A record heat wave struck the DC region in June '08 sending temperatures into the high 90's, exceptionally high for that time of year.
The above average June '08 heat wave helped to push the region’s average temperature for the year above historical levels. StaffPhoto imported to Merlin on Mon Jul 18 17:26:08 2005
Over 170,000 DC-area residents lost their power during a set of severe thunderstorms in late spring '08.
Heavy spring downpours felled many trees and flooded many creeks across the region including Rock Creek, which runs though the District, seen here.
Flora's Oak was between 300 and 400 years old and was the largest oak tree in Maryland when an unusually severe wind storm - the second of the spring - toppled it to the ground in June ’08.
2008 shattered the 10-year national average for number of tornados. Virginia was hit especially hard. This home was destroyed in Stafford County, VA in May '08.
During the same series of tornados that hit Stafford County, one house lost its entire second story. Neighbors likened it to watching Dorothy's house being lifted, spinning, into the sky in the Wizard of Oz.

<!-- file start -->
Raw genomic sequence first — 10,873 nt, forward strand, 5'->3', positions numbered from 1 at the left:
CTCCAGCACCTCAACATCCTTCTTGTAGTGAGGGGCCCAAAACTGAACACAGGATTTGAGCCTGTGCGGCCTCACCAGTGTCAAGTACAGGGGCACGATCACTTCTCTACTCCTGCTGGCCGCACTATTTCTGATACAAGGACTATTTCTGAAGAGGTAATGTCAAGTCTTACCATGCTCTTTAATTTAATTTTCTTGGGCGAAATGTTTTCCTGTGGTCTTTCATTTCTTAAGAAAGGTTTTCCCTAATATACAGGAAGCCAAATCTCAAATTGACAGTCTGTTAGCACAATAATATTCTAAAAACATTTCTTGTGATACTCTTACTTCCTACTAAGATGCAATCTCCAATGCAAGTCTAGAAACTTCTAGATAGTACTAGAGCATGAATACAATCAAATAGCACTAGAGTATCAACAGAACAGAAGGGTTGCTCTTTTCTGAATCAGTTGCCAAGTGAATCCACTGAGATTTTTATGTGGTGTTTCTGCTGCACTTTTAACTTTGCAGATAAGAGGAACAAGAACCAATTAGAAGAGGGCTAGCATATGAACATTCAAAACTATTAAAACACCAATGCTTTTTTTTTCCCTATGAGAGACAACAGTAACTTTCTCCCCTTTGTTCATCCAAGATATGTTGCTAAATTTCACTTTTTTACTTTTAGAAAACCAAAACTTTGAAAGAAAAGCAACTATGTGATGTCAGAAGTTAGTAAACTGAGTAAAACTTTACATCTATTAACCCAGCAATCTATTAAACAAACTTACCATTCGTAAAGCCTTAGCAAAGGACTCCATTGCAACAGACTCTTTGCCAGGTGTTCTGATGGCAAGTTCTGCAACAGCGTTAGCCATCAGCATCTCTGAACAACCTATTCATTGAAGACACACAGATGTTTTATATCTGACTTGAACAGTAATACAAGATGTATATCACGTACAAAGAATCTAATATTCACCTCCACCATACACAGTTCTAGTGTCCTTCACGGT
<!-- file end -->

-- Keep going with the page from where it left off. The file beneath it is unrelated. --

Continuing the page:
According to Gov. Kaine's Commission on Climate Change in August, the Hampton Roads area – home to the world’s largest naval station – is second only to South Louisiana in its vulnerability to sea level rise and stronger hurricanes resulting from global warming.
High winds tore off the 'U' from the USA Today building in Tysons Corner on New Year's Eve.
Weather is getting stranger and more extreme everywhere you look. We know that global warming is real and we know that it will change weather patterns in unpredictable ways. We also know what we need to do to stabilize the climate.
Bluewater Wind LLC announced in June it would begin construction on American's first offshore wind farm off the coast of Delaware in 2009. A similar wind farm is being considered for coastal Maryland.
A new 'concentrated solar plant' announced in June '08 to be built in Arizona has been named Solana, meaning “a sunny place” in Spanish. It will have a total capacity of 280 megawatts, enough to power 70,000 homes.
The majority of our energy comes from dirty fossil fuels dug up from the depths of the ground. Isn't it time we switched to something a bit more sophisticated?
As for the vehicles we use, if we're going to continue to power our cars with oil there's no reason why we shouldn't use half as much with hybrid technology.
On Dec. 8th, dozens of hybrid car owners paraded in front of the U.S.Capitol Building calling on Congress to push Detroit toward greatly increasing the fuel efficiency of its cars.